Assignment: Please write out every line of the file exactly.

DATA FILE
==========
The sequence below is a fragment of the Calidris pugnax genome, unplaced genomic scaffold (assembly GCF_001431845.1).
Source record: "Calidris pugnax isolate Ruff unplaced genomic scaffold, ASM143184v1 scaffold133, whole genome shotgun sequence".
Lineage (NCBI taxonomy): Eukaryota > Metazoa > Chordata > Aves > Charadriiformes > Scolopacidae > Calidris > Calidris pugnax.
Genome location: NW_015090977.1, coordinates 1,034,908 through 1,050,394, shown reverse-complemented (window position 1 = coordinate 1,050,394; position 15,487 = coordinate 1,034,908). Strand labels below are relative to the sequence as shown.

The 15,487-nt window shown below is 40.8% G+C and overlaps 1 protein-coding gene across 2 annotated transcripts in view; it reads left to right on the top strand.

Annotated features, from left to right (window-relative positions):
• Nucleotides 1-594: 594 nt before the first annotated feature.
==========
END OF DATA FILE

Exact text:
The sequence below is a fragment of the Calidris pugnax genome, unplaced genomic scaffold (assembly GCF_001431845.1).
Source record: "Calidris pugnax isolate Ruff unplaced genomic scaffold, ASM143184v1 scaffold133, whole genome shotgun sequence".
Lineage (NCBI taxonomy): Eukaryota > Metazoa > Chordata > Aves > Charadriiformes > Scolopacidae > Calidris > Calidris pugnax.
Genome location: NW_015090977.1, coordinates 1,034,908 through 1,050,394, shown reverse-complemented (window position 1 = coordinate 1,050,394; position 15,487 = coordinate 1,034,908). Strand labels below are relative to the sequence as shown.

The 15,487-nt window shown below is 40.8% G+C and overlaps 1 protein-coding gene across 2 annotated transcripts in view; it reads left to right on the top strand.

Annotated features, from left to right (window-relative positions):
• Nucleotides 1-594: 594 nt before the first annotated feature.